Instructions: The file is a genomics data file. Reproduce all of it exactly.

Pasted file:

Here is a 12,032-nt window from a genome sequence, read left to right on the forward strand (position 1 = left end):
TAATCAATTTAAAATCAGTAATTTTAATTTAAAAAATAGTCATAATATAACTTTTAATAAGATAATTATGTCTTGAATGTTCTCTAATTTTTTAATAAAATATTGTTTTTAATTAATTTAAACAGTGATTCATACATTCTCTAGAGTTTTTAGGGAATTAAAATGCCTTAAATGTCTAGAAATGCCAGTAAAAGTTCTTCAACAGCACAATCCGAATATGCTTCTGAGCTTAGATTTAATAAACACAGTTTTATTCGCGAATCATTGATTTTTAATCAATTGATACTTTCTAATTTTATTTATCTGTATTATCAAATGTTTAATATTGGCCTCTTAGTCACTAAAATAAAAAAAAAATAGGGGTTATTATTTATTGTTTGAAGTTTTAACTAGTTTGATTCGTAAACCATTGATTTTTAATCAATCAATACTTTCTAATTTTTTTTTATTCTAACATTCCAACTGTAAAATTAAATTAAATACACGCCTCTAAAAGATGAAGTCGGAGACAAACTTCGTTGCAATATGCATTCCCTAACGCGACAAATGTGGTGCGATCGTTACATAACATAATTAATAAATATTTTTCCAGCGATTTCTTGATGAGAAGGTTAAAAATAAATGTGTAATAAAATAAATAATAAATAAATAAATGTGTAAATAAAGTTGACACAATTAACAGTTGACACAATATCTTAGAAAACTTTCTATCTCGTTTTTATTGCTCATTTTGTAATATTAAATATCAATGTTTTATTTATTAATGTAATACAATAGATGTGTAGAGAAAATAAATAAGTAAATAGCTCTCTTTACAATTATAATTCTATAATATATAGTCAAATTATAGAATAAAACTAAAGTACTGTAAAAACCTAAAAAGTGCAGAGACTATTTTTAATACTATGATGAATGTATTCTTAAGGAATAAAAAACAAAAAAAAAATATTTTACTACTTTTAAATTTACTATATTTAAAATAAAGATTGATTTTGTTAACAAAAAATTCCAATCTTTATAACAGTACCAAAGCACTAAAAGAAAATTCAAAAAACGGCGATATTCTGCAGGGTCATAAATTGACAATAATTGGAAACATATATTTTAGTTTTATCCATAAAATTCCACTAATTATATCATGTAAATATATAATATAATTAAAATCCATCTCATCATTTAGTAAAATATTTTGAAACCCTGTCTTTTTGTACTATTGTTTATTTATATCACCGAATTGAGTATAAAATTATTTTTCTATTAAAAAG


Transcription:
Here is a 12,032-nt window from a genome sequence, read left to right on the forward strand (position 1 = left end):
TAATCAATTTAAAATCAGTAATTTTAATTTAAAAAATAGTCATAATATAACTTTTAATAAGATAATTATGTCTTGAATGTTCTCTAATTTTTTAATAAAATATTGTTTTTAATTAATTTAAACAGTGATTCATACATTCTCTAGAGTTTTTAGGGAATTAAAATGCCTTAAATGTCTAGAAATGCCAGTAAAAGTTCTTCAACAGCACAATCCGAATATGCTTCTGAGCTTAGATTTAATAAACACAGTTTTATTCGCGAATCATTGATTTTTAATCAATTGATACTTTCTAATTTTATTTATCTGTATTATCAAATGTTTAATATTGGCCTCTTAGTCACTAAAATAAAAAAAAAATAGGGGTTATTATTTATTGTTTGAAGTTTTAACTAGTTTGATTCGTAAACCATTGATTTTTAATCAATCAATACTTTCTAATTTTTTTTTATTCTAACATTCCAACTGTAAAATTAAATTAAATACACGCCTCTAAAAGATGAAGTCGGAGACAAACTTCGTTGCAATATGCATTCCCTAACGCGACAAATGTGGTGCGATCGTTACATAACATAATTAATAAATATTTTTCCAGCGATTTCTTGATGAGAAGGTTAAAAATAAATGTGTAATAAAATAAATAATAAATAAATAAATGTGTAAATAAAGTTGACACAATTAACAGTTGACACAATATCTTAGAAAACTTTCTATCTCGTTTTTATTGCTCATTTTGTAATATTAAATATCAATGTTTTATTTATTAATGTAATACAATAGATGTGTAGAGAAAATAAATAAGTAAATAGCTCTCTTTACAATTATAATTCTATAATATATAGTCAAATTATAGAATAAAACTAAAGTACTGTAAAAACCTAAAAAGTGCAGAGACTATTTTTAATACTATGATGAATGTATTCTTAAGGAATAAAAAACAAAAAAAAAATATTTTACTACTTTTAAATTTACTATATTTAAAATAAAGATTGATTTTGTTAACAAAAAATTCCAATCTTTATAACAGTACCAAAGCACTAAAAGAAAATTCAAAAAACGGCGATATTCTGCAGGGTCATAAATTGACAATAATTGGAAACATATATTTTAGTTTTATCCATAAAATTCCACTAATTATATCATGTAAATATATAATATAATTAAAATCCATCTCATCATTTAGTAAAATATTTTGAAACCCTGTCTTTTTGTACTATTGTTTATTTATATCACCGAATTGAGTATAAAATTATTTTTCTATTAAAAAG